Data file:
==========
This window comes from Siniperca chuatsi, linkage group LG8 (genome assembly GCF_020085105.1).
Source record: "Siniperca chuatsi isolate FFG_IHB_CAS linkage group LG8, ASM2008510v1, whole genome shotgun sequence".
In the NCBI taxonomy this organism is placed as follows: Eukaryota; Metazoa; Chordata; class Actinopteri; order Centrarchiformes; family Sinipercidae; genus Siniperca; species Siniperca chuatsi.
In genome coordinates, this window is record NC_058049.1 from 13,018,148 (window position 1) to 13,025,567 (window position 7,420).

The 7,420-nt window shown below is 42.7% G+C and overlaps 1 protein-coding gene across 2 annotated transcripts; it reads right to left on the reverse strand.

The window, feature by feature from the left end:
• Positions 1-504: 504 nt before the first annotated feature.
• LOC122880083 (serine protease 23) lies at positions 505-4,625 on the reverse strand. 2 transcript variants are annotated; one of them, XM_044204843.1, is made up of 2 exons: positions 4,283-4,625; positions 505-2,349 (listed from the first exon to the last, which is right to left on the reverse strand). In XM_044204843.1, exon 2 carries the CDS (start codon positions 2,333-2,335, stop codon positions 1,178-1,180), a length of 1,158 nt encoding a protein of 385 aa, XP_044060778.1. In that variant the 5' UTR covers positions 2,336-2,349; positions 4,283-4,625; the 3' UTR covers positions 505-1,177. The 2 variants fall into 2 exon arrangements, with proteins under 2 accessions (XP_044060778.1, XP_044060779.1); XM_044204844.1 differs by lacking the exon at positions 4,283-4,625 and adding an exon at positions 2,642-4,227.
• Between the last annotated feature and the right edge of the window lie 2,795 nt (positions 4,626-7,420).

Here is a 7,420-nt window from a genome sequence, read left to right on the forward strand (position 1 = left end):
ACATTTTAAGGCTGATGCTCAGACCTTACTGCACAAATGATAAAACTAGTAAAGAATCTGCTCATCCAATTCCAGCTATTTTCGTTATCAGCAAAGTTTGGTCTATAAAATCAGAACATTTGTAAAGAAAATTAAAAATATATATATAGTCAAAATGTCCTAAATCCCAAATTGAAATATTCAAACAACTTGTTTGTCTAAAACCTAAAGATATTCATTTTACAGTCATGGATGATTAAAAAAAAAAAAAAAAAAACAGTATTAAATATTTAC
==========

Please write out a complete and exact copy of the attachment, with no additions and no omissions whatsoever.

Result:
This window comes from Siniperca chuatsi, linkage group LG8 (genome assembly GCF_020085105.1).
Source record: "Siniperca chuatsi isolate FFG_IHB_CAS linkage group LG8, ASM2008510v1, whole genome shotgun sequence".
In the NCBI taxonomy this organism is placed as follows: Eukaryota; Metazoa; Chordata; class Actinopteri; order Centrarchiformes; family Sinipercidae; genus Siniperca; species Siniperca chuatsi.
In genome coordinates, this window is record NC_058049.1 from 13,018,148 (window position 1) to 13,025,567 (window position 7,420).

The 7,420-nt window shown below is 42.7% G+C and overlaps 1 protein-coding gene across 2 annotated transcripts; it reads right to left on the reverse strand.

The window, feature by feature from the left end:
• Positions 1-504: 504 nt before the first annotated feature.
• LOC122880083 (serine protease 23) lies at positions 505-4,625 on the reverse strand. 2 transcript variants are annotated; one of them, XM_044204843.1, is made up of 2 exons: positions 4,283-4,625; positions 505-2,349 (listed from the first exon to the last, which is right to left on the reverse strand). In XM_044204843.1, exon 2 carries the CDS (start codon positions 2,333-2,335, stop codon positions 1,178-1,180), a length of 1,158 nt encoding a protein of 385 aa, XP_044060778.1. In that variant the 5' UTR covers positions 2,336-2,349; positions 4,283-4,625; the 3' UTR covers positions 505-1,177. The 2 variants fall into 2 exon arrangements, with proteins under 2 accessions (XP_044060778.1, XP_044060779.1); XM_044204844.1 differs by lacking the exon at positions 4,283-4,625 and adding an exon at positions 2,642-4,227.
• Between the last annotated feature and the right edge of the window lie 2,795 nt (positions 4,626-7,420).

Here is a 7,420-nt window from a genome sequence, read left to right on the forward strand (position 1 = left end):
ACATTTTAAGGCTGATGCTCAGACCTTACTGCACAAATGATAAAACTAGTAAAGAATCTGCTCATCCAATTCCAGCTATTTTCGTTATCAGCAAAGTTTGGTCTATAAAATCAGAACATTTGTAAAGAAAATTAAAAATATATATATAGTCAAAATGTCCTAAATCCCAAATTGAAATATTCAAACAACTTGTTTGTCTAAAACCTAAAGATATTCATTTTACAGTCATGGATGATTAAAAAAAAAAAAAAAAAAACAGTATTAAATATTTAC